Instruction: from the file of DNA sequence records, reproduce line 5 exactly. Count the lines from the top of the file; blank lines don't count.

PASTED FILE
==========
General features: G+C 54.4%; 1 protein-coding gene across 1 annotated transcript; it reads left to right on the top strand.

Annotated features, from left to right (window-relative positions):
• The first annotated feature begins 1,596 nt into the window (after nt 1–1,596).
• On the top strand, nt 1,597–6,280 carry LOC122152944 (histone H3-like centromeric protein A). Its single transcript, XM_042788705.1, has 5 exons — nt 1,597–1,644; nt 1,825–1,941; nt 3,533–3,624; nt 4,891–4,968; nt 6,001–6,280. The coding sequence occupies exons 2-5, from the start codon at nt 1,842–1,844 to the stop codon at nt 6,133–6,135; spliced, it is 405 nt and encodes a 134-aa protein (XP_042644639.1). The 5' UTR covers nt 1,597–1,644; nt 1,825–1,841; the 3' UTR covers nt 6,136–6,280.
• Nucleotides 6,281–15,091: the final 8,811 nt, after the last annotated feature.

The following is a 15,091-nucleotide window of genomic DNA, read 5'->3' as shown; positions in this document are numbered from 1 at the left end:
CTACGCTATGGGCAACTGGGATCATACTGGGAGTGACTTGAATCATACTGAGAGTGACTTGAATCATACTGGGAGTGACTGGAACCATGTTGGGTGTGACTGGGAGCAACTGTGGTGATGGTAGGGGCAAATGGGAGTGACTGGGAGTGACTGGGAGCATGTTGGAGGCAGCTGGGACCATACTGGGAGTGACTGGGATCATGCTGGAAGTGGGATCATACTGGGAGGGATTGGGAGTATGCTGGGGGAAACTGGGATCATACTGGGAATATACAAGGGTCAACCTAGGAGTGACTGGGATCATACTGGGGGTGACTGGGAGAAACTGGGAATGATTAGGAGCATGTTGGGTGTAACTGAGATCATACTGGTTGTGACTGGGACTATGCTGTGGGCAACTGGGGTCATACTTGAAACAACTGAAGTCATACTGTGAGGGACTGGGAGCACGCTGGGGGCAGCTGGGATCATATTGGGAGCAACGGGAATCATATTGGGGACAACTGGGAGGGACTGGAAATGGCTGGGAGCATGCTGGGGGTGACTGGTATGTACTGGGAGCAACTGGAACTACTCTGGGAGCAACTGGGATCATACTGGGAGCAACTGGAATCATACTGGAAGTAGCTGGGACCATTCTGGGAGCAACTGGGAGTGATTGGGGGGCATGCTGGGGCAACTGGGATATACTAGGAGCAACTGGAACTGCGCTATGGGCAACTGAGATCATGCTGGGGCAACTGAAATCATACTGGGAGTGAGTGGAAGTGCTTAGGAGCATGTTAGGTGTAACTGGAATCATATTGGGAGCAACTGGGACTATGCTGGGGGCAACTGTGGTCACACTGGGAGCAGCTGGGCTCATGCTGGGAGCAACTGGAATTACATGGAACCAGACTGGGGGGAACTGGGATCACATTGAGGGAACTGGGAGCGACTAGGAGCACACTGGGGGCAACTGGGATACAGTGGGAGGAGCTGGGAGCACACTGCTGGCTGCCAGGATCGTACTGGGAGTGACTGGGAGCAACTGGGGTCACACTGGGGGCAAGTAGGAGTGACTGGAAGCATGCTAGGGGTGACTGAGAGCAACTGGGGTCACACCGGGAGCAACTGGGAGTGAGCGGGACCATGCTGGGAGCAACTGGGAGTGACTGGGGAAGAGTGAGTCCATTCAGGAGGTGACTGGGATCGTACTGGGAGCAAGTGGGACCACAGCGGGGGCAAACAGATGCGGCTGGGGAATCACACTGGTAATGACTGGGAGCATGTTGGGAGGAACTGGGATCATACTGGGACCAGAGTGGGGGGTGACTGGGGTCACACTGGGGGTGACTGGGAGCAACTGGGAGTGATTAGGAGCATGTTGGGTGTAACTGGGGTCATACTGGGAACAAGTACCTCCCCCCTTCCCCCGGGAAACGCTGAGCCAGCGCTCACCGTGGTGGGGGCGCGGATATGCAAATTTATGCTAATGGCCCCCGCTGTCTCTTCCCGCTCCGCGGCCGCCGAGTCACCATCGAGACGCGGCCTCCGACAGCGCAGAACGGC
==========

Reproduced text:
• Nucleotides 6,281–15,091: the final 8,811 nt, after the last annotated feature.